Due to the lack of a standard definition for the term concussion, the label is often applied to people with mild traumatic brain injuries as well as to those with more severe injuries. A new study reveals that in children, the concussion label is strongly predictive of earlier discharge from the hospital and an earlier return to school, independent of the presence of associated injuries and score on the Glasgow Coma Scale.
“Clinicians may use the concussion label because it is less alarming to parents than the term mild brain injury, with the intent of implying that the injury is transient with no significant long-term consequences,” investigators explain (Pediatrics. 2010;125:327-334).
In an analysis of 434 children hospitalized with the diagnosis of acquired brain injury, the youngsters labeled as having a concussion had shorter hospital stays, spent fewer days away from school, and were more than twice as likely to return to school sooner (severity of injury notwithstanding). The findings suggest that if a child is given a diagnosis of concussion, the family is less likely to consider it an actual injury to the brain and may not be taking the condition seriously enough.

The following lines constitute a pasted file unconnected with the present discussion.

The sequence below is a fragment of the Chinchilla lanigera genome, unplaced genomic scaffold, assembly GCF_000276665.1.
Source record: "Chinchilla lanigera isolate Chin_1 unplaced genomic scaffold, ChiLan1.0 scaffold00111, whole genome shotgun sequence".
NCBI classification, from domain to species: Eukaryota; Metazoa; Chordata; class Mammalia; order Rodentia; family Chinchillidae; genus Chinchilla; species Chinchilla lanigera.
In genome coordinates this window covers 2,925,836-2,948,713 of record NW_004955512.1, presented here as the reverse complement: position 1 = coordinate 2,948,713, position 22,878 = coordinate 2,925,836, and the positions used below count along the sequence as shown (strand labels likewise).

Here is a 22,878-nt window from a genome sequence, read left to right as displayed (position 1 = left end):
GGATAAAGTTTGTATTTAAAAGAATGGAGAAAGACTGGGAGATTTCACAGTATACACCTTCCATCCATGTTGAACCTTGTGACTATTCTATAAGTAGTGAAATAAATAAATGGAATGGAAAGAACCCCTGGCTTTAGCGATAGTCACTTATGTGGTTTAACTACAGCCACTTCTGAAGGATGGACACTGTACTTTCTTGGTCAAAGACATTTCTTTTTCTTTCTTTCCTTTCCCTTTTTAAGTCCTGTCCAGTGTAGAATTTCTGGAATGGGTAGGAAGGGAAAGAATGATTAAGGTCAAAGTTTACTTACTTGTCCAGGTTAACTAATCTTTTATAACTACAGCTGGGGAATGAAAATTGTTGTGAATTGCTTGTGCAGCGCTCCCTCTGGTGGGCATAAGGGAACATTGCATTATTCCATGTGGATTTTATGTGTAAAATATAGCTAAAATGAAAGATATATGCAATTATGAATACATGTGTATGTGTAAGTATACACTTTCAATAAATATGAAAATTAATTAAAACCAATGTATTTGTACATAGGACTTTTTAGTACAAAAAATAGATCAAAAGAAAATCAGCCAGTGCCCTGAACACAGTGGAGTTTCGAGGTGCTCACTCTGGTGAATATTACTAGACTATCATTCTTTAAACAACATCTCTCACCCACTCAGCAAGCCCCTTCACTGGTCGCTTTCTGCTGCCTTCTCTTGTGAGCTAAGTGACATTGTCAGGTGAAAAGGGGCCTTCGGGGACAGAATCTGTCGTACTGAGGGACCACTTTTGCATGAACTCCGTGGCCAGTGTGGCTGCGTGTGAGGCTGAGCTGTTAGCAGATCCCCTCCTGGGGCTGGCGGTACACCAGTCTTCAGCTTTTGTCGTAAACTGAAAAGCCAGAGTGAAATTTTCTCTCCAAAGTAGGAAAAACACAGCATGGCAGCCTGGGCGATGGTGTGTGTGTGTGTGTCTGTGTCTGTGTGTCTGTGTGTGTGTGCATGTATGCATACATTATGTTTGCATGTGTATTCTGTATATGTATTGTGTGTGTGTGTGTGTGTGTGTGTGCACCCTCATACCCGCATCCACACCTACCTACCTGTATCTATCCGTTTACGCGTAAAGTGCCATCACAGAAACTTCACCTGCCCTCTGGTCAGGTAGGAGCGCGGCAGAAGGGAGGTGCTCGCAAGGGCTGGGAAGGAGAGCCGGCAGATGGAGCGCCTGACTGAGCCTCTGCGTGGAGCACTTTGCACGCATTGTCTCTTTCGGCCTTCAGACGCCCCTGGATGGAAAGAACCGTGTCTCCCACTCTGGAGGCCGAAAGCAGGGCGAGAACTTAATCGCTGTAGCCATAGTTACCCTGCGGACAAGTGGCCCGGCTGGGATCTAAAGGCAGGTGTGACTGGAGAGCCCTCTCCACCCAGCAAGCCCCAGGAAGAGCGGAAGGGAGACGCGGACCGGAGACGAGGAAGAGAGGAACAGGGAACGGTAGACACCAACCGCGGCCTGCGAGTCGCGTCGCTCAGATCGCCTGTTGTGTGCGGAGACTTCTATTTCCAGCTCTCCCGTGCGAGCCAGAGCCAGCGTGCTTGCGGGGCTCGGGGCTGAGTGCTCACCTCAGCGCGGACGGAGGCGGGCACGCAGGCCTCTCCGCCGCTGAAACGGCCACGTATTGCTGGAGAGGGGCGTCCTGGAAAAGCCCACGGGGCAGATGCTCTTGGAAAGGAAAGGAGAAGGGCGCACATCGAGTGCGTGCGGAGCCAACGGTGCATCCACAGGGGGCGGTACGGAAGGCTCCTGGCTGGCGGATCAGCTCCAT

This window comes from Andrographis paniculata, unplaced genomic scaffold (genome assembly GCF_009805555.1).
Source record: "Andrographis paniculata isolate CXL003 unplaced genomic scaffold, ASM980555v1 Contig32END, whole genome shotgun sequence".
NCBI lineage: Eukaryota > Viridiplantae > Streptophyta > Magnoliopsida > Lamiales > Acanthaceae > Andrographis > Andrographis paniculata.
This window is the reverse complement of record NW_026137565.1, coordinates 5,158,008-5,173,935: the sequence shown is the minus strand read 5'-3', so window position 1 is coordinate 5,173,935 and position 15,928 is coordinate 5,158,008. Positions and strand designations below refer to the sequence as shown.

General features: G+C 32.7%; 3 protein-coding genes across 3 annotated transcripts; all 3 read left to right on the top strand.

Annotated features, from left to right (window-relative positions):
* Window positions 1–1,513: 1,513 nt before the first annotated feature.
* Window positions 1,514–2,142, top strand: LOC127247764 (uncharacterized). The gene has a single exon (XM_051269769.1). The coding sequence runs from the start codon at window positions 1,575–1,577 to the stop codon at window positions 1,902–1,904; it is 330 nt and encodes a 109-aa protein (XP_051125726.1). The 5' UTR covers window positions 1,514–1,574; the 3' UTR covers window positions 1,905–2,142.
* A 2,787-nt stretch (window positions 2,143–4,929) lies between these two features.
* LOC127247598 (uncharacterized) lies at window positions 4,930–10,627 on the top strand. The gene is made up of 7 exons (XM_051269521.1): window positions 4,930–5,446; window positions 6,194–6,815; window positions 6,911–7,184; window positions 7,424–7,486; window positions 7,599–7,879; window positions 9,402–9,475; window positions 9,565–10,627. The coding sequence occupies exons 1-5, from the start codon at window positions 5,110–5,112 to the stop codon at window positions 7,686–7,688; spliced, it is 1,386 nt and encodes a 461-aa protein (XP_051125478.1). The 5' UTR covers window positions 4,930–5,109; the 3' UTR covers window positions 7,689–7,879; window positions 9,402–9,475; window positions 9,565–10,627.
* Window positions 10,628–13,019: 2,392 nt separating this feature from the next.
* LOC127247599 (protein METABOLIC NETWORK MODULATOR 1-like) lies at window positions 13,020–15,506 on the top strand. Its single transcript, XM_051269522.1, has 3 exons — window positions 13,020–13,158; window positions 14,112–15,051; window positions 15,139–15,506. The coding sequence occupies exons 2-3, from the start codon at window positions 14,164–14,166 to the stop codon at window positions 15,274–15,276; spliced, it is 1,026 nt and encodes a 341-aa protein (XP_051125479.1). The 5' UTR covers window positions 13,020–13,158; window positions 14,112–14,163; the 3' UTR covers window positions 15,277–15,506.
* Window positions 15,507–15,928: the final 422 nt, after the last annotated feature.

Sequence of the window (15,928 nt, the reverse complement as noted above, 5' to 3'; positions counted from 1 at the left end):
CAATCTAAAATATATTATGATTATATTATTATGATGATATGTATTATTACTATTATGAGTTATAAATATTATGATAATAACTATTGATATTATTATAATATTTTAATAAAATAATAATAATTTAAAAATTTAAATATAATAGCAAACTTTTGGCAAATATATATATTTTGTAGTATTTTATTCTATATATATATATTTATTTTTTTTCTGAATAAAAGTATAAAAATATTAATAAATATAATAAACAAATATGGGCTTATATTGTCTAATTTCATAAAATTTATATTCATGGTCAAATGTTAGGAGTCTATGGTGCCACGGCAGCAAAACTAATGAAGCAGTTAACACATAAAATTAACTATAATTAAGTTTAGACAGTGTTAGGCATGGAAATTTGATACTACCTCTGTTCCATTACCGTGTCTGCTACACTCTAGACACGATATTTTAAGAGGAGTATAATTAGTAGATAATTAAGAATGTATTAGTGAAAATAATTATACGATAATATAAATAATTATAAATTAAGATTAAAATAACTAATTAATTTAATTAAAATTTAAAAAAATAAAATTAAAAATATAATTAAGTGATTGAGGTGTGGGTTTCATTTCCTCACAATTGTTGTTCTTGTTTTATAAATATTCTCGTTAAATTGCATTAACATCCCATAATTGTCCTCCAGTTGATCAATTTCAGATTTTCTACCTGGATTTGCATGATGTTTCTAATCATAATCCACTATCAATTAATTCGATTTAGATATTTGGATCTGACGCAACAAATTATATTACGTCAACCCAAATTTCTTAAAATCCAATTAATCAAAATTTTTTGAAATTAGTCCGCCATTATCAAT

In other concussion news, an exercise training program helped a small group of individuals suffering from post-concussion syndrome (PCS) regain the ability to return to their daily activities. In PCS, concussion symptoms persist beyond six weeks for unknown reasons.
Investigators employed treadmill testing and subsequent supervised increases in exercise to help 12 PCS patients get back to their everyday routines in fewer than four months (Clin J Sport Med. 2010;20:21-27).
Finally, a simple, inexpensive device may help determine whether a person has suffered a concussion: a cylinder attached to a weighted disk. In a study, seven of eight college athletes with concussions took about 15% longer to catch the device compared with their reaction times recorded at their preseason physicals. The findings will be presented in April at the American Academy of Neurology’s 62nd Annual Meeting in Toronto.